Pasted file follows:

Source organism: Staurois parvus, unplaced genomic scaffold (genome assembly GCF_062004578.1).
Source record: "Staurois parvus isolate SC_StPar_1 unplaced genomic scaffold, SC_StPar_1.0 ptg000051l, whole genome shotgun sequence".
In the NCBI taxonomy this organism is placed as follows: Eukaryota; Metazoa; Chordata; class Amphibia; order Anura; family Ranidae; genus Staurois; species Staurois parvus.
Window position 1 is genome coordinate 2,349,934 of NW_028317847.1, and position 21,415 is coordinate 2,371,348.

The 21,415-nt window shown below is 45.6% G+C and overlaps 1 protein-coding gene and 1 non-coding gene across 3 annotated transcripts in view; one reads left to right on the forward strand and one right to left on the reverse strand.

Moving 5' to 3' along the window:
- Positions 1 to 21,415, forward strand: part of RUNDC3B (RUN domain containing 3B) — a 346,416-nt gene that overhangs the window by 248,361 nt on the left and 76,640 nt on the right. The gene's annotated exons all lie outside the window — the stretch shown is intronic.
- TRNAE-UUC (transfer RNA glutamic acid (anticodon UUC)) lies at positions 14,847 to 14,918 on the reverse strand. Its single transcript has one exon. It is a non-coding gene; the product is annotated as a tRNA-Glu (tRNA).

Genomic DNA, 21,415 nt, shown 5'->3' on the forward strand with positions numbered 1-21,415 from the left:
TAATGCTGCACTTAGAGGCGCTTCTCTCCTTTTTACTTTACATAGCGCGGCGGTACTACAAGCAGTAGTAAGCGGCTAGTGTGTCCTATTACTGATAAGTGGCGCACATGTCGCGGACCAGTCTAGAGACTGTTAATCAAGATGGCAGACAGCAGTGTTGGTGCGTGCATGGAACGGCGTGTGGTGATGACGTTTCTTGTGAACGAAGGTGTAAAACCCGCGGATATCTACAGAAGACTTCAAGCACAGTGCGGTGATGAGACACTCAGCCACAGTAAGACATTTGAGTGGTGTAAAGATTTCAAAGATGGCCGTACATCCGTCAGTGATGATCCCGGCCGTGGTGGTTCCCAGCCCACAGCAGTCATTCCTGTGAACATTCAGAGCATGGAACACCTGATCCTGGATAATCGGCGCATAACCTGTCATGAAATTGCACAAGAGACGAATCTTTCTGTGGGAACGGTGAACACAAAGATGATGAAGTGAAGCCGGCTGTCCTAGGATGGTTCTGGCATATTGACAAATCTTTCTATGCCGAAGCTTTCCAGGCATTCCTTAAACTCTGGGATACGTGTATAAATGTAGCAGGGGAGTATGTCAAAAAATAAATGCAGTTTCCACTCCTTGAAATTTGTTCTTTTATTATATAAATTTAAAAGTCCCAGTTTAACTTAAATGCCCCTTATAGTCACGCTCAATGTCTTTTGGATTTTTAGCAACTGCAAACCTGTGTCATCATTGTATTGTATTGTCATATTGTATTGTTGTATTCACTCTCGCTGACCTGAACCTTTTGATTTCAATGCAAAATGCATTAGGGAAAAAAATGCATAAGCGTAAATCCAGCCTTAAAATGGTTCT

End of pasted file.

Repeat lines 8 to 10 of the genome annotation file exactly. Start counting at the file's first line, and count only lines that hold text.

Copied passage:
- TRNAE-UUC (transfer RNA glutamic acid (anticodon UUC)) lies at positions 14,847 to 14,918 on the reverse strand. Its single transcript has one exon. It is a non-coding gene; the product is annotated as a tRNA-Glu (tRNA).

Genomic DNA, 21,415 nt, shown 5'->3' on the forward strand with positions numbered 1-21,415 from the left:
TAATGCTGCACTTAGAGGCGCTTCTCTCCTTTTTACTTTACATAGCGCGGCGGTACTACAAGCAGTAGTAAGCGGCTAGTGTGTCCTATTACTGATAAGTGGCGCACATGTCGCGGACCAGTCTAGAGACTGTTAATCAAGATGGCAGACAGCAGTGTTGGTGCGTGCATGGAACGGCGTGTGGTGATGACGTTTCTTGTGAACGAAGGTGTAAAACCCGCGGATATCTACAGAAGACTTCAAGCACAGTGCGGTGATGAGACACTCAGCCACAGTAAGACATTTGAGTGGTGTAAAGATTTCAAAGATGGCCGTACATCCGTCAGTGATGATCCCGGCCGTGGTGGTTCCCAGCCCACAGCAGTCATTCCTGTGAACATTCAGAGCATGGAACACCTGATCCTGGATAATCGGCGCATAACCTGTCATGAAATTGCACAAGAGACGAATCTTTCTGTGGGAACGGTGAACACAAAGATGATGAAGTGAAGCCGGCTGTCCTAGGATGGTTCTGGCATATTGACAAATCTTTCTATGCCGAAGCTTTCCAGGCATTCCTTAAACTCTGGGATACGTGTATAAATGTAGCAGGGGAGTATGTCAAAAAATAAATGCAGTTTCCACTCCTTGAAATTTGTTCTTTTATTATATAAATTTAAAAGTCCCAGTTTAACTTAAATGCCCCTTATAGTCACGCTCAATGTCTTTTGGATTTTTAGCAACTGCAAACCTGTGTCATCATTGTATTGTATTGTCATATTGTATTGTTGTATTCACTCTCGCTGACCTGAACCTTTTGATTTCAATGCAAAATGCATTAGGGAAAAAAATGCATAAGCGTAAATCCAGCCTTAAAATGGTTCT